NJ Partnerships Broadened

Newark judge finds lesbian can make consortium claim in harassment case

Following in the path blazed by a tax court judge earlier this year, another New Jersey trial judge has interpreted the state’s domestic partnership statute to go beyond the rights specified when he upheld the right of a domestic partner to sue for “loss of consortium,” a legal vehicle spouses have for making claims related to suffering or injury their partner endures.

The May 11 ruling by Judge James S. Rothschild of Superior Court in Newark rejected a motion to dismiss a claim that has been made by Judith Peterson, the domestic partner of Linda Henry, for injuries Peterson sustained as a result of the alleged workplace harassment of Henry.

As in the tax court decision, which found that registered domestic partners were entitled to the same municipal real estate tax status as married couples, Rothschild found that partners who have registered with the state are generally entitled to be recognized as spouses whenever they are claiming a right less significant than those specified in the domestic partnership law.

Former Gov. James McGreevey, who resigned late last year after acknowledging that he was gay and had carried on an extramarital relationship with a man he hired for a state post, signed the domestic partnership law in January 2004.

Unlike California’s even more recent domestic partnership statute, which provides that registered partners enjoy virtually all the rights and benefits of legal spouses, New Jersey’s law is on its face more limited, providing that “persons in domestic partnerships should be entitled to certain rights and benefits that are accorded to married couples” including protection against discrimination based on their partnership status in employment, housing, credit, hospital visitation, medical decision-making, state income tax provisions and inheritance.

The statute also states that “the obligations that two people have to each other as a result of creating a domestic partnership shall be limited to the provisions of the act, and those provisions shall not diminish any right granted under any other provision of law.”

Rothschild does not spell out the basis of Linda Henry’s workplace harassment claim, because that was not necessary to rule on the motion that Clara Maass Medical Center, Henry’s employer, made to dismiss Judith Peterson’s “loss of consortium” claim.

Such a claim is based on the common law right of a spouse to compensation for the loss she suffers when somebody injures her spouse. The legal basis for such claims came from the traditional concept that a marital couple was viewed as a single legal entity, so that an injury to one is an injury to both, and in its more contemporary justification is grounded in the realization that married couples are emotionally, financially and functionally interdependent, so that when one partner is injured, the other may sustain losses that should be compensated by the party who inflicted the injury.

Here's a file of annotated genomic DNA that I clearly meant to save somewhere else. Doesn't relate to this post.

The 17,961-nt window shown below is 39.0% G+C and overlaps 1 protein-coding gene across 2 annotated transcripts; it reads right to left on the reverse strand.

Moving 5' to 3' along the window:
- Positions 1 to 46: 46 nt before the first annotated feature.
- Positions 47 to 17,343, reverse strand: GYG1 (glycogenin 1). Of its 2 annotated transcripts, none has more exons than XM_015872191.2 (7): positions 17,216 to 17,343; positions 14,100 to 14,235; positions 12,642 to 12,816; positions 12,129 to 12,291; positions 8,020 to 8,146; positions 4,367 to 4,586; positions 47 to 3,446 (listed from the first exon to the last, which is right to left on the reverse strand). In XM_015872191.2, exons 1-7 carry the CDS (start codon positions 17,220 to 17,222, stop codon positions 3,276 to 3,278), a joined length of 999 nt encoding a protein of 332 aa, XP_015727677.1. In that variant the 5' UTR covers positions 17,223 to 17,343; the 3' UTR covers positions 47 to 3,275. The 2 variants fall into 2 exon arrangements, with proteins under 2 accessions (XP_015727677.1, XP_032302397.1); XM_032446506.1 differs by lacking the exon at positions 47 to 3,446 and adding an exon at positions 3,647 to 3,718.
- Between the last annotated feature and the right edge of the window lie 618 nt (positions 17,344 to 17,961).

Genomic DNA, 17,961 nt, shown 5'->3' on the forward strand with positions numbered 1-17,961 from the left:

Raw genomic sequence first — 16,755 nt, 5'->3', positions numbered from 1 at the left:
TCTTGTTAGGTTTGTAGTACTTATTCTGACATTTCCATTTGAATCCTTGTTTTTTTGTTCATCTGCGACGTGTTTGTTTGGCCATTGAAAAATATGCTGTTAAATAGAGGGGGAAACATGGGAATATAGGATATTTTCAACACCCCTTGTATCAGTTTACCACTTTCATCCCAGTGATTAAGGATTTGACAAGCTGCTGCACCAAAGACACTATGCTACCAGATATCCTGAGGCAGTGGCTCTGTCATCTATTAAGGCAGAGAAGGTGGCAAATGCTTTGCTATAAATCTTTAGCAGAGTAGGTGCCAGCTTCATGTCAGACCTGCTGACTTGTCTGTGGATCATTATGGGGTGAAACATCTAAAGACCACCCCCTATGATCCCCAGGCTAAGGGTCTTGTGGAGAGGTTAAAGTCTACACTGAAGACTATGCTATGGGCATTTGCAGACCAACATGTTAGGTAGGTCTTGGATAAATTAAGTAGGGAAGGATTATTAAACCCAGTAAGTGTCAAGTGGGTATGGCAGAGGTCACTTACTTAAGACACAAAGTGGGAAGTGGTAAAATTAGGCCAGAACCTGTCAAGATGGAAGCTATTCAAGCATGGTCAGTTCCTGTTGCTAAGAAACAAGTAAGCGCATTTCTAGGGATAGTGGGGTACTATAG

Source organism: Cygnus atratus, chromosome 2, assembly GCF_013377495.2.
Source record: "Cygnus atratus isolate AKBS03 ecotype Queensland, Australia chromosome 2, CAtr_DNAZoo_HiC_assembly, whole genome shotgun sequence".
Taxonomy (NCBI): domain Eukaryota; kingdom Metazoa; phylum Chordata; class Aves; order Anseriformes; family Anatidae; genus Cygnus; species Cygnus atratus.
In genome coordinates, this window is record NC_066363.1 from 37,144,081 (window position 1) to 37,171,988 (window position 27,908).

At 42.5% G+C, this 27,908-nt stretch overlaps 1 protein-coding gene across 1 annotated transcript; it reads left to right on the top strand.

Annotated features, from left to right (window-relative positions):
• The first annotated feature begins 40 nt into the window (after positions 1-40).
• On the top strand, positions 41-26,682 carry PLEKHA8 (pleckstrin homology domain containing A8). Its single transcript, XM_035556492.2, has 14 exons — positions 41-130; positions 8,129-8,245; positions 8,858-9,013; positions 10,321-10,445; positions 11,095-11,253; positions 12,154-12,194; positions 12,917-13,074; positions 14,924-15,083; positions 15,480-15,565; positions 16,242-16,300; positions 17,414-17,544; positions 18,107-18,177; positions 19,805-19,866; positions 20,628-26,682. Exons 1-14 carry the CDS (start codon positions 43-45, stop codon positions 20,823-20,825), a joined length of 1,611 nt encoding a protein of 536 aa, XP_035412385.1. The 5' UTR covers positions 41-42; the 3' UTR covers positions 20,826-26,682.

Traditionally, courts have only allowed a consortium claim for a marital partner—even a fiancé could not bring such a lawsuit. But Rothschild noted that New Jersey courts have in recent decades loosened the test for standing to bring related claims for emotional injury that a fiancé might suffer upon observing an injury inflicted on their intended spouse, and reasoned by analogy that registered domestic partners could plausibly assert similar claims.

Most significantly, Rothschild found, as had the tax court in the prior case, that by using the word “including” before listing the rights of domestic partners, the Legislature made it possible to argue that the rights listed in the partnership law were not exclusive, but rather more illustrative. Applying a well-established legal principle that “the greater includes the lesser,” he concluded that the right to sue for loss of consortium was less significant than the rights listed in the statute, and thus could be seen as one of those included by implication. He cited to the prior tax ruling and quoted it extensively. 

“While the Legislature stated that it did not want to give domestic partners the right to sue for alimony and/or child support—which would be changes of major consequence—there is nothing in the Act or Committee Statement to suggest that the Legislature did not support the recent liberalization of tort law which would extend to those people who are not married the right, in limited circumstances, to sue for loss of consortium,” Rothschild wrote.

One problem Rothschild faced, however, was that Henry’s alleged harassment occurred prior to the passage of the domestic partnership law. Here, the judge again followed the approach of the tax court, concluding that Henry could seek a remedy for the continuing injury stemming from that harassment to the extent the injury continued past the date when the couple registered their relationship.

This ruling, contained in a letter to the attorneys rather than a formally published legal opinion, and being only a trial court ruling, does not create binding precedent, but taken together with the prior tax court ruling is part of a trend toward broad judicial interpretation of the state’s domestic partnership law that may be useful in future cases.

The tax court ruling was also only a trial court ruling, but its availability proved important to Peterson in defeating the employer’s motion to dismiss her claim. To win her claim on the merits, Peterson will first have to depend on Henry winning her harassment claim, and then will have to prove her own injury stemming from the harm to Henry.

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